By Diana Olmstead & Robin Hudson
This year Northwest Harley-Davidson shook things up and held their 19th Annual Big Bad Bike Show in the month of June! In past years it had taken place at the end of the August. Having their Big Bad Bike Show in June was a great way to keep their event fresh and kick-off the best riding months of the year.
As I exited I-5 and took the exit 111 off-ramp I looked to my left and took in the sight of Northwest Harley Davidson’s parking lot. It was jam packed with motorcycles, riders and vendor tents!
After I parked my own scoot and took off my jacket and helmet I looked around a bit closer at the layout. I’d estimate that there were about 75 bikes and they were spread out in the following categories: Dyna, Touring, Softail, Custom, Metric, Sportster, Antique/Classic, Trike and V-Rod.
As I walked around I ran into lots of familiar faces that I’ve met and ridden with over the years. That’s what’s great about an event like this; it becomes a place where riders gather and catch up with each other and talk about bikes. While most thoroughly enjoyed talking about their own scoots, they also had opinions and plenty of compliments for the other motorcycles that had also entered the bike show.
To truly appreciate a show bike, especially a custom, it requires one to spend time looking over each bike while getting down on all fours to see the custom detail up close and personal. If you don’t, you will surely miss some of the finer details and amazing craftsmanship that make a bike a bona fide custom show bike.
I spoke to several competitors who had invested a great deal of time, creativity, craftsmanship and money into each of their bikes. Some stated that while winning one of the cool custom made trophies would be great, that wasn’t their sole focus or motivation to attend; they were there to have some fun and to support their love and passion for tricked out motorcycles. And many entrants simply wanted to participate because the Big Bad Bike Show was also a charity event that benefitted activeheroes.org as well as 2wheels2survive, a charity founded by local rider and retired Army veteran Michael Nielsen.
The entry fee was $20 if you pre-registered or $30 if you registered that day, and all Active Duty, Reserve and National Guard paid $10. The entry fee also included a Big Bike Bike Show T-shirt. This year the show started at 11am making it much more appealing for out of area riders to participate as they didn’t have to get on their bikes at the crack of dawn.
In addition to all of the show bikes, there were about a half dozen vendor booths. The highly talented John Hannukaine was busy pinstriping helmets, the Bikers at the Beach crew were on hand to answer questions and promote their new bike event in Ocean Shores at the Convention Center, and there were several other booths that I can’t recall by name.
The bikini bike wash booth was set up on the side of the dealership and a couple of energetic young women were busy washing down both clean and dirty bikes all throughout the day! Right next to the bike wash area was the beer garden which was a very popular place to kick back and drink a cold one.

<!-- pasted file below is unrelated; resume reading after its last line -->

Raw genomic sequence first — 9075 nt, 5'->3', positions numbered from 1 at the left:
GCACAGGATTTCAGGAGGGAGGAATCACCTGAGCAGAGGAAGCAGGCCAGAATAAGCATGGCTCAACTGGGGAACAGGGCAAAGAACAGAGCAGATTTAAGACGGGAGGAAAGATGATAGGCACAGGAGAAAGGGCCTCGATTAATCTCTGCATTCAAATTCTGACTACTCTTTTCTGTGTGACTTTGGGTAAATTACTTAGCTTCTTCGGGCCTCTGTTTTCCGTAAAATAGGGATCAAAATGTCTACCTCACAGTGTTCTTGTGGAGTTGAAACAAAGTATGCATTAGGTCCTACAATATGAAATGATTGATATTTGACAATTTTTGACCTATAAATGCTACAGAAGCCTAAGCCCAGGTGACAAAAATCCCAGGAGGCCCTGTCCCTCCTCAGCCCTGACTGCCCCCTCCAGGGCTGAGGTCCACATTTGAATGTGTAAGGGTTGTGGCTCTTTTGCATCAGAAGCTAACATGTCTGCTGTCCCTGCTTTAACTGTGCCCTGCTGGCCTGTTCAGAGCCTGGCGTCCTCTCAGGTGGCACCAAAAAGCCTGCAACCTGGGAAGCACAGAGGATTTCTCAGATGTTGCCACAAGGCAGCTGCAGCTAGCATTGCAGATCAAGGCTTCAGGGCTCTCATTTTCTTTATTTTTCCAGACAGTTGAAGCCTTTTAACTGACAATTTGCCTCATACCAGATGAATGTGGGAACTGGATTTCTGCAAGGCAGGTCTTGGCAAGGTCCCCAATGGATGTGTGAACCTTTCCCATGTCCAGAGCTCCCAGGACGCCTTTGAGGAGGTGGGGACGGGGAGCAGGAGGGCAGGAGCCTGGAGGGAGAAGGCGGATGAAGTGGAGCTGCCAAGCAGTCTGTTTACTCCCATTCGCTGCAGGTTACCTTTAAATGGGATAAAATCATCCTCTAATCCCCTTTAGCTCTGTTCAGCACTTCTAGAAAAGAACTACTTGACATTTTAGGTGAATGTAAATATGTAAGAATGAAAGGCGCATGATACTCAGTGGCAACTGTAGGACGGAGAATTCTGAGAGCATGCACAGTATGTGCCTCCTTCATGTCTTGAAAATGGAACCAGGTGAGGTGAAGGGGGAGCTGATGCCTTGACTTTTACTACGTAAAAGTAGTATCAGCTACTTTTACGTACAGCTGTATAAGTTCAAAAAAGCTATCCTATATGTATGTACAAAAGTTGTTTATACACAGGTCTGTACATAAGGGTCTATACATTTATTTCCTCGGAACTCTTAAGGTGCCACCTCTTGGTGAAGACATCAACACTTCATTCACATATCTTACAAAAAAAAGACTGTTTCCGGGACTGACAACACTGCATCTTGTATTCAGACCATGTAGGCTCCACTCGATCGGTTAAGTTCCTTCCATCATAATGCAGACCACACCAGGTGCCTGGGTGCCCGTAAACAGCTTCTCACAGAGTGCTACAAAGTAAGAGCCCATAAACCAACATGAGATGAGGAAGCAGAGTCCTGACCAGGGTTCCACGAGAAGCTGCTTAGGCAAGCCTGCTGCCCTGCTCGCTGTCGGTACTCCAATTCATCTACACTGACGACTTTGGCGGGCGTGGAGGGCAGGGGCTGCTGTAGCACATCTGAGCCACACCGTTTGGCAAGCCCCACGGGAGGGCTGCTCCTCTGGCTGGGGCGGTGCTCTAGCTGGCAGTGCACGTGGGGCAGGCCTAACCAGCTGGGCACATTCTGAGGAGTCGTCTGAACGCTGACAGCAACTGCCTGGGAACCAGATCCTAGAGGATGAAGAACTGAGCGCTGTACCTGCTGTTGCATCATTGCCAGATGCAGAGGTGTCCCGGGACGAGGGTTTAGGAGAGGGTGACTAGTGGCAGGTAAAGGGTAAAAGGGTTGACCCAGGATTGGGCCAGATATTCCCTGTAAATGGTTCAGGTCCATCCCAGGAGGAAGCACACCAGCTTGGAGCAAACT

As I made my way towards the front doors of the dealership a band was rockin’ the crowd in the covered courtyard. When I entered, the girls at the front counter smiled and greeted me and asked if they could help me find anything. I replied “Thank you but I know exactly where I’m going”.
The showroom floor was packed with people talking to the Northwest H-D sales staff and before I knew it the “I just bought a new bike” bell was being rung by a proud new bike owner. The sound of that bell was almost like a motorcycle mating call, as it attracted other riders to gather around to see who the new bike owner was and which bike they had just purchased!
I noticed that the Parts & Accessories Department had a line of people at their counter too. Some of the guys were looking through catalogs and ordering parts, while several other riders were there picking up parts, oil, and whatever else they needed.
Next, I made my way upstairs to the NWHD Motorclothes Department which looked amazing as always. I picked out a handful of shirts for myself and my daughter and then made my way to cash register.
I took my Harley bags that were filled with my new duds and walked out to my bike to stow them away in my saddle bags. Since I had parked not far from the Service Department’s main door I couldn’t help but notice how busy they were, bikes were rolling in and bikes were rolling out non-stop.
At 3 pm the 18th Annual Big Bad Bike Show came to a close with the Bike Show winner announcements and trophy presentations. Congratulations to the following winners: Antique/Classic – Phillip Fetzer, Sportster – Laura Hall, Dyna – Dustin Hall, Softail -Tony Quichocho, Touring – Brian Anderson, V-Rod – Smokey Hoagland, Metric – Kyle Himmelsbach, Custom – Anthony Wojnar, Trike – Debbie McFarland, Employee – Yvonne Stanton, People’s Choice – Poppy Bushnell and Best In Show – Joseph Velasco!
The trophies were designed by Northwest Metal Creations. The Best of Show winner took home a $250 NWHD gift certificate and all other category winners took home a $100 NWHD gift certificate!
I have to say this year’s 19th Annual Big Bad Bike Show was a good time! The weather was perfect; it was a mildly warm day, not too hot and no rain in sight! Nearly 1000 people came out to have some fun and to support this year’s bike show!
Owners Julio Valdenegro and Joe Deck said “We’d like to thank everyone who helped make this years show so awesome! We are already planning next year’s 20th Big Bad Bike Show, so stay tuned and get your bike ready for 2017!
Be sure to stay tuned for more upcoming Northwest Harley-Davidson events via their ads in Quick Throttle and as posted on their website: www.nwharley.com and their facebook page.